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A conceptual model to facilitate transitions from primary care to specialty substance use disorder care: a review of the literature.

Cucciare MA, Coleman EA, Timko C. A conceptual model to facilitate transitions from primary care to specialty substance use disorder care: a review of the literature. Primary health care research & development. 2015 Sep 1; 16(5):492-505.

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Abstract:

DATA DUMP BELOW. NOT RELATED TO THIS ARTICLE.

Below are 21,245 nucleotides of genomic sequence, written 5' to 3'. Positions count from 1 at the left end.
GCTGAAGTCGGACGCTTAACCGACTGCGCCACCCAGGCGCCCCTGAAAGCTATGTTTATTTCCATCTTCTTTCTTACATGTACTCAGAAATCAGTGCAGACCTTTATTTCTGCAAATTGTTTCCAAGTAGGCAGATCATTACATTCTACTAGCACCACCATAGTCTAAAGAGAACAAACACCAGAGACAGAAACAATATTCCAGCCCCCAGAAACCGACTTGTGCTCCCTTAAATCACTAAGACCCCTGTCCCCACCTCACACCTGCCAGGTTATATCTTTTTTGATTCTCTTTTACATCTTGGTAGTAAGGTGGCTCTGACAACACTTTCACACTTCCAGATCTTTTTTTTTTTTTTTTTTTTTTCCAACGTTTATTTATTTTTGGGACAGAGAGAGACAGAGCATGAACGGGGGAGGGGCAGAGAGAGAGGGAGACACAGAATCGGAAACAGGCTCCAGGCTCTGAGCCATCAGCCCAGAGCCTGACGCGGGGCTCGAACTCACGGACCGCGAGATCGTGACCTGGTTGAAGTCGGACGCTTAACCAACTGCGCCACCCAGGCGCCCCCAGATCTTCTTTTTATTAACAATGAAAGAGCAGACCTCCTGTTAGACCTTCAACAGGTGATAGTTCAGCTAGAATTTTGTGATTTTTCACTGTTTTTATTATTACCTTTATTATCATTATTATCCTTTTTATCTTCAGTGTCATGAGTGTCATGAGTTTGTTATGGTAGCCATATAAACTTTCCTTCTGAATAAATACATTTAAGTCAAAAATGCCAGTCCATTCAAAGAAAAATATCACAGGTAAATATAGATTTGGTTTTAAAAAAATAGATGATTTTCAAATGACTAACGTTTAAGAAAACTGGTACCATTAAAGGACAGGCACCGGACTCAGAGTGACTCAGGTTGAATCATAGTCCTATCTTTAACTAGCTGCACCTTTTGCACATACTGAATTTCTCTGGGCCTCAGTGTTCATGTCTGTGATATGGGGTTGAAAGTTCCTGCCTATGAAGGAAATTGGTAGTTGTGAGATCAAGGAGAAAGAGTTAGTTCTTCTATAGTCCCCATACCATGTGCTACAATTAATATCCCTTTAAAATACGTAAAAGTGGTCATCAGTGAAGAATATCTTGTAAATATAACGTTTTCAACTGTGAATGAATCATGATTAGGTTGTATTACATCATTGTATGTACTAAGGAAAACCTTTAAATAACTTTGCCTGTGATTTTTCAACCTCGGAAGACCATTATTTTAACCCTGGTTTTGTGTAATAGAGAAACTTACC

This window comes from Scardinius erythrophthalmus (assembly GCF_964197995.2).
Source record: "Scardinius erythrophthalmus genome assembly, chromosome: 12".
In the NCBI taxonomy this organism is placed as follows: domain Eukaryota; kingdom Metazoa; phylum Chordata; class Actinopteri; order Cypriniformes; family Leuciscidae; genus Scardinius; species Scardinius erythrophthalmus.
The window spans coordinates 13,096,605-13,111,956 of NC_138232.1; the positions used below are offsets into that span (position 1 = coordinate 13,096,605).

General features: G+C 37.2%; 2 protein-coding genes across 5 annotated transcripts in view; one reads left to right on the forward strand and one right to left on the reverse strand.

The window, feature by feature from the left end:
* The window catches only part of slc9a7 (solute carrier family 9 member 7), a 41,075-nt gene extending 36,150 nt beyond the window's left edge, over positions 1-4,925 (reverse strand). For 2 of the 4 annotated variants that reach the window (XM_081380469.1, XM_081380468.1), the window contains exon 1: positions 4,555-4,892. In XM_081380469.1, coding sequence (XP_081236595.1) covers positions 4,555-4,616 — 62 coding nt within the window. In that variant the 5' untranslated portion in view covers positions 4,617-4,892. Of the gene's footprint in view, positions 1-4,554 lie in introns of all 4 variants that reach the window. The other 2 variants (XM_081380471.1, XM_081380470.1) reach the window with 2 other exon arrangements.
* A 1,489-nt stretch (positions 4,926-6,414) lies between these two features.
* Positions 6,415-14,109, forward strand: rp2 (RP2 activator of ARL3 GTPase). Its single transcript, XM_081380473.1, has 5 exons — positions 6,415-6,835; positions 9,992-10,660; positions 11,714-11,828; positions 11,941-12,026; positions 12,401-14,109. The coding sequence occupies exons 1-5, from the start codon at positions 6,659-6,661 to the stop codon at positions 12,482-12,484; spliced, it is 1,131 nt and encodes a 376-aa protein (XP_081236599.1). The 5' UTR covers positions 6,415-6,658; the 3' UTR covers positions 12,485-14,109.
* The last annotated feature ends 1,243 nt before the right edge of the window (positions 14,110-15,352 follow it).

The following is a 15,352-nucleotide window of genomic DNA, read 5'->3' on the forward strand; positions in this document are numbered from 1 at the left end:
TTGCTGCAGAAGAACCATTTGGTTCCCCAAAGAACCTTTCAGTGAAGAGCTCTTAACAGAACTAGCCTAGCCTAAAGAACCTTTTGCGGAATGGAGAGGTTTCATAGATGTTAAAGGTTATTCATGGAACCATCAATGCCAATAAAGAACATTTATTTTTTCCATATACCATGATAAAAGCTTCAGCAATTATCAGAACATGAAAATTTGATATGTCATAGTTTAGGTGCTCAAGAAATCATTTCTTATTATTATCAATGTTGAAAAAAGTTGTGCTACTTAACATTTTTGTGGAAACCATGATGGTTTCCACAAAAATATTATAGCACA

AIM: This article presents a conceptual model to help facilitate the transition from primary care to specialty substance use disorder (SUD) care for appropriate patients. BACKGROUND: Substance misuse is a common health condition among patients presenting to primary care settings and may complicate the treatment of chronic health conditions such as diabetes and hypertension. It is therefore critical that primary care providers be prepared to identify and determine appropriate treatment options for patients presenting with substance misuse. METHODS: We conducted a narrative review that occurred in three stages: literature review of health care transition models, identification of conceptual domains common across care transition models, and identification of SUD-specific model elements. Findings The conceptual model presented describes patient, provider, and system-level facilitators and barriers to the transition process, and includes intervention strategies that can be utilized by primary care clinics to potentially improve the process of transitioning patients from primary care to SUD care. Recognizing that primary care clinics vary in available resources, we present three examples of care practices along an intensity continuum from low (counseling and referral) to moderate (telephone monitoring) to high (intensive case management) resource demands for adoption. We also provide a list of common outcomes clinics might consider when evaluating the impact of care transition practices in this patient population; these include process outcomes such as patients' increased knowledge of available treatment resources, and health outcomes such as patients' reduced substance use and better quality of life.





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